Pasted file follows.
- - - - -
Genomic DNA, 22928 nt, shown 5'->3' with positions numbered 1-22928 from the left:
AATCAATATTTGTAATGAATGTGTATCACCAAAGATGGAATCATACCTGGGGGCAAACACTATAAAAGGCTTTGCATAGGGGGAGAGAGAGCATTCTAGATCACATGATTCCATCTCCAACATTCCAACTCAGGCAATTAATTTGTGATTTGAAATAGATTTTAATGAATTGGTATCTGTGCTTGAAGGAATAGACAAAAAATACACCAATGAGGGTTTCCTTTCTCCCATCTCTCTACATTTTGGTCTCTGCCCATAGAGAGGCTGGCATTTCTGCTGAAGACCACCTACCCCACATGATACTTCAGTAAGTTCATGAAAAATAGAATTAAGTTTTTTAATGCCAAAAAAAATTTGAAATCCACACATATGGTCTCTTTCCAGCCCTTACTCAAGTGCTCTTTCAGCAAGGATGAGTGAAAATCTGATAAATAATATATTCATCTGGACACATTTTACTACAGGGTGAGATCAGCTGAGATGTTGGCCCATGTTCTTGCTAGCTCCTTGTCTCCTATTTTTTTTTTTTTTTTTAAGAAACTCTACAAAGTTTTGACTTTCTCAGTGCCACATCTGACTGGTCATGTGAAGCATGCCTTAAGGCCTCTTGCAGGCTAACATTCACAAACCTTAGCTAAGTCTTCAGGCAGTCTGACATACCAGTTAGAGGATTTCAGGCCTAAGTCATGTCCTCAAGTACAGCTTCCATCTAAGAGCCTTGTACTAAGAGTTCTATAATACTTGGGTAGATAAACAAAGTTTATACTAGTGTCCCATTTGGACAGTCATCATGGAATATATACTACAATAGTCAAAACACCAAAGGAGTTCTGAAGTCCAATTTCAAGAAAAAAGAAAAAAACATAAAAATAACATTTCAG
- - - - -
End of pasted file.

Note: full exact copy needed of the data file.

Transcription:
Genomic DNA, 22928 nt, shown 5'->3' with positions numbered 1-22928 from the left:
AATCAATATTTGTAATGAATGTGTATCACCAAAGATGGAATCATACCTGGGGGCAAACACTATAAAAGGCTTTGCATAGGGGGAGAGAGAGCATTCTAGATCACATGATTCCATCTCCAACATTCCAACTCAGGCAATTAATTTGTGATTTGAAATAGATTTTAATGAATTGGTATCTGTGCTTGAAGGAATAGACAAAAAATACACCAATGAGGGTTTCCTTTCTCCCATCTCTCTACATTTTGGTCTCTGCCCATAGAGAGGCTGGCATTTCTGCTGAAGACCACCTACCCCACATGATACTTCAGTAAGTTCATGAAAAATAGAATTAAGTTTTTTAATGCCAAAAAAAATTTGAAATCCACACATATGGTCTCTTTCCAGCCCTTACTCAAGTGCTCTTTCAGCAAGGATGAGTGAAAATCTGATAAATAATATATTCATCTGGACACATTTTACTACAGGGTGAGATCAGCTGAGATGTTGGCCCATGTTCTTGCTAGCTCCTTGTCTCCTATTTTTTTTTTTTTTTTTAAGAAACTCTACAAAGTTTTGACTTTCTCAGTGCCACATCTGACTGGTCATGTGAAGCATGCCTTAAGGCCTCTTGCAGGCTAACATTCACAAACCTTAGCTAAGTCTTCAGGCAGTCTGACATACCAGTTAGAGGATTTCAGGCCTAAGTCATGTCCTCAAGTACAGCTTCCATCTAAGAGCCTTGTACTAAGAGTTCTATAATACTTGGGTAGATAAACAAAGTTTATACTAGTGTCCCATTTGGACAGTCATCATGGAATATATACTACAATAGTCAAAACACCAAAGGAGTTCTGAAGTCCAATTTCAAGAAAAAAGAAAAAAACATAAAAATAACATTTCAG